Before recently, the terms used by each individual website influence who has ownership and access to digital assets following a loved one’s death. These regulations greatly increased the number of regulations that loved ones must follow after your death. In many cases, these complex laws ended up having the result of beneficiaries losing digital assets that belong to the deceased family member.
Passed in 2015, the Revised Uniform Fiduciary Access to Digital Assets Act (RUFADA) governed a person’s access to online accounts when the account owner passes away or loses the ability to manage their digital accounts.
New York’s statute, EPTL 13-A constituted the state’s passage of this act. Many other states also passed similar regulations. Given the prevalence of these new regulations, many states are gaining an increased understanding of how to understand how digital assets are handled after someone’s death.
This regulation allows individuals to name a person in their will to handle digital assets. This designated individual can gain access to these assets. If this designated individual’s wishes for these assets conflict the terms of individual sites, the individual has control over how matters are handled. In addition to making sure to appoint an individual to handle digital assets, there are also some other helpful strategies that you can follow.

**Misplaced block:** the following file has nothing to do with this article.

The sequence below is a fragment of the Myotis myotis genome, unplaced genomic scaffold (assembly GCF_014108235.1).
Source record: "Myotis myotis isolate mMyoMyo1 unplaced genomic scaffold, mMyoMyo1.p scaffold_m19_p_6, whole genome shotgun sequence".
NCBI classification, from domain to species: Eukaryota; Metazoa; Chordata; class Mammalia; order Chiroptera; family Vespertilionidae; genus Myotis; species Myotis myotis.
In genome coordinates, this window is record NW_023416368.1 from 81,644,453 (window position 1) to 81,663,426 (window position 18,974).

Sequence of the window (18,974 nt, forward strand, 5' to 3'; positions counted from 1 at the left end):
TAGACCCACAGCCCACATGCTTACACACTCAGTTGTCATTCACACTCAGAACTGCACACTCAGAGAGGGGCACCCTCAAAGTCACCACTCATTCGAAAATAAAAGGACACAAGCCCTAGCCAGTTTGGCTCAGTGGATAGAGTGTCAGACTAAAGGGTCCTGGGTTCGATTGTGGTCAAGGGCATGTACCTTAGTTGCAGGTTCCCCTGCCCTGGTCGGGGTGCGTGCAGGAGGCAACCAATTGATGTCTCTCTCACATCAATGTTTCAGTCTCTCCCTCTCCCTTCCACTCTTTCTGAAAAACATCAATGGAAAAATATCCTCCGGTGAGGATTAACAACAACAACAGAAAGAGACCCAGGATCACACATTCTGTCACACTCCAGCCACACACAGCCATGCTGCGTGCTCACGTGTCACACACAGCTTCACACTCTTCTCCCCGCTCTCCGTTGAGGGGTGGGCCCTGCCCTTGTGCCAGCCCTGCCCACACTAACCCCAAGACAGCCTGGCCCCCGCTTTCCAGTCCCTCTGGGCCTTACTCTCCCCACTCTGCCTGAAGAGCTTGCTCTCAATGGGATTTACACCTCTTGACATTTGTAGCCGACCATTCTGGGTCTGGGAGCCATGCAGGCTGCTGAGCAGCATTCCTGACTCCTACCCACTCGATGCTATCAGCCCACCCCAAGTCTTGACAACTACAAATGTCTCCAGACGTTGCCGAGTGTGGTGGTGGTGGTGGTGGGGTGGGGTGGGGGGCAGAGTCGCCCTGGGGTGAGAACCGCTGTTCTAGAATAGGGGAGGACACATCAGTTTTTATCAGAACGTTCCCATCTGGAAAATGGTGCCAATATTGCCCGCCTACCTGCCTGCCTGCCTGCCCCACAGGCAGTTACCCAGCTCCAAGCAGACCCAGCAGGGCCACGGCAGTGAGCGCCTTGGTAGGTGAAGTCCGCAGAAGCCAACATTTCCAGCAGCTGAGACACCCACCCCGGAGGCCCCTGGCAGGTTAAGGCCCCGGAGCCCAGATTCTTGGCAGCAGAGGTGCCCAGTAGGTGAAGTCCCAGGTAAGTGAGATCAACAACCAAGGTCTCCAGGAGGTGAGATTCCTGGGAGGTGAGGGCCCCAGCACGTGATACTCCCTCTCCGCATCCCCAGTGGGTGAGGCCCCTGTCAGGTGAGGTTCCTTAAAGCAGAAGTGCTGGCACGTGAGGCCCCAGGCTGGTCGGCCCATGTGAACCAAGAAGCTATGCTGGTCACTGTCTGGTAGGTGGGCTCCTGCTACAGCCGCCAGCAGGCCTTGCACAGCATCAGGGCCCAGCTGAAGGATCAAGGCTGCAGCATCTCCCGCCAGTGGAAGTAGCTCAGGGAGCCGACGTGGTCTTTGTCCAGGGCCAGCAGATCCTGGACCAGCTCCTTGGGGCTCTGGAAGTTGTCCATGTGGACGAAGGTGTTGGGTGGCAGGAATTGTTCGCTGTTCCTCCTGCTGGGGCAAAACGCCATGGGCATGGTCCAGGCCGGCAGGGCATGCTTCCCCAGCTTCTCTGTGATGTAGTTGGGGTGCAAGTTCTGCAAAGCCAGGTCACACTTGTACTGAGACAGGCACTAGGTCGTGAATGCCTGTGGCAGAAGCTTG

# 1 – Make an Inventory of All Your Digital Assets
It is a good idea to classify your digital assets into different categories. For example, while email correspondence and passwords might fall into one category, your Amazon shopping history would go into another group. You should also make sure to fully list all of your assets in each of these categories. This provides your loved ones with a detailed and organized list of your various digital assets.
# 2 – Be Sure to Name a Fiduciary
The terms of these new regulations can only be fully realized if you name a fiduciary. As a result, you should make sure to name one when you engage in estate planning. You should make sure to appoint a secondary fiduciary in case something happens to the first person that you appoint.
# 3 – Express Wishes for Each Asset
In either your will or in a separate estate planning document, you should make sure to list the wishes that you have for each asset. Some of the details that you should make sure to address include who will be tasked with shutting down or memorializing a social media account, who will receive points from an account, who will be able to access your email correspondence, and what will happen to your pictures.
# 4 – Consider Using a Password Storage Program
Programs like LastPass allow individuals to store passwords and user names for each digital account. This can be an invaluable alternative to writing down passwords on a piece of paper or relying on a word document on your computer to hold this information. These programs also allow a person to avoid placing passwords in estate planning documents, which can turn out to be a bad idea if a person updates their passwords but does not update their account.
Speak with an Experienced Estate Planning Lawyer
Properly planning for digital assets is just one of the many challenges with which people who perform in estate planning today must contend. If you have questions or concerns about the estate planning process, do not hesitate to contact Ettinger Estate Planning.